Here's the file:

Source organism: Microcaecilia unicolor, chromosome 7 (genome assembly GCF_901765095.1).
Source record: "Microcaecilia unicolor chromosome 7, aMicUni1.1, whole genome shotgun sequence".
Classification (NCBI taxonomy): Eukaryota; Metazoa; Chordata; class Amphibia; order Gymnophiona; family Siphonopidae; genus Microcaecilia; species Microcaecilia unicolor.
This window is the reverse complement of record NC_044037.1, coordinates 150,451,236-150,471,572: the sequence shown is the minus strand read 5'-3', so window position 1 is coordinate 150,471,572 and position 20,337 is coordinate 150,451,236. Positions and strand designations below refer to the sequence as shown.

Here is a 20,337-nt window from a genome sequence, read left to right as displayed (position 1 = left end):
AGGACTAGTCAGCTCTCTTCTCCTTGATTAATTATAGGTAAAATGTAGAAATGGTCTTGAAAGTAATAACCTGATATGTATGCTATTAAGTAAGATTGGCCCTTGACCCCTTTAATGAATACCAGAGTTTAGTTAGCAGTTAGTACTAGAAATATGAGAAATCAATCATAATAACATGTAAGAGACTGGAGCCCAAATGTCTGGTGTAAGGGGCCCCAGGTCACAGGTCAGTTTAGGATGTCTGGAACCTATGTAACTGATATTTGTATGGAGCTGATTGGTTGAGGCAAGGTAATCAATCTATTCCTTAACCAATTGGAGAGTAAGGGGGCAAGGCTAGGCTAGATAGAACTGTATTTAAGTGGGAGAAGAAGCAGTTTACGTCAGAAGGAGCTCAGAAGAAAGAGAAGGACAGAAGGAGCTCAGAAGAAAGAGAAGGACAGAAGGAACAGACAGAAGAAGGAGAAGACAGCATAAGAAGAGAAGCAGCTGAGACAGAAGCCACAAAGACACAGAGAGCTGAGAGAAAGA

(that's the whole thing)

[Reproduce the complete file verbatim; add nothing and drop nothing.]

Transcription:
Source organism: Microcaecilia unicolor, chromosome 7 (genome assembly GCF_901765095.1).
Source record: "Microcaecilia unicolor chromosome 7, aMicUni1.1, whole genome shotgun sequence".
Classification (NCBI taxonomy): Eukaryota; Metazoa; Chordata; class Amphibia; order Gymnophiona; family Siphonopidae; genus Microcaecilia; species Microcaecilia unicolor.
This window is the reverse complement of record NC_044037.1, coordinates 150,451,236-150,471,572: the sequence shown is the minus strand read 5'-3', so window position 1 is coordinate 150,471,572 and position 20,337 is coordinate 150,451,236. Positions and strand designations below refer to the sequence as shown.

Here is a 20,337-nt window from a genome sequence, read left to right as displayed (position 1 = left end):
AGGACTAGTCAGCTCTCTTCTCCTTGATTAATTATAGGTAAAATGTAGAAATGGTCTTGAAAGTAATAACCTGATATGTATGCTATTAAGTAAGATTGGCCCTTGACCCCTTTAATGAATACCAGAGTTTAGTTAGCAGTTAGTACTAGAAATATGAGAAATCAATCATAATAACATGTAAGAGACTGGAGCCCAAATGTCTGGTGTAAGGGGCCCCAGGTCACAGGTCAGTTTAGGATGTCTGGAACCTATGTAACTGATATTTGTATGGAGCTGATTGGTTGAGGCAAGGTAATCAATCTATTCCTTAACCAATTGGAGAGTAAGGGGGCAAGGCTAGGCTAGATAGAACTGTATTTAAGTGGGAGAAGAAGCAGTTTACGTCAGAAGGAGCTCAGAAGAAAGAGAAGGACAGAAGGAGCTCAGAAGAAAGAGAAGGACAGAAGGAACAGACAGAAGAAGGAGAAGACAGCATAAGAAGAGAAGCAGCTGAGACAGAAGCCACAAAGACACAGAGAGCTGAGAGAAAGA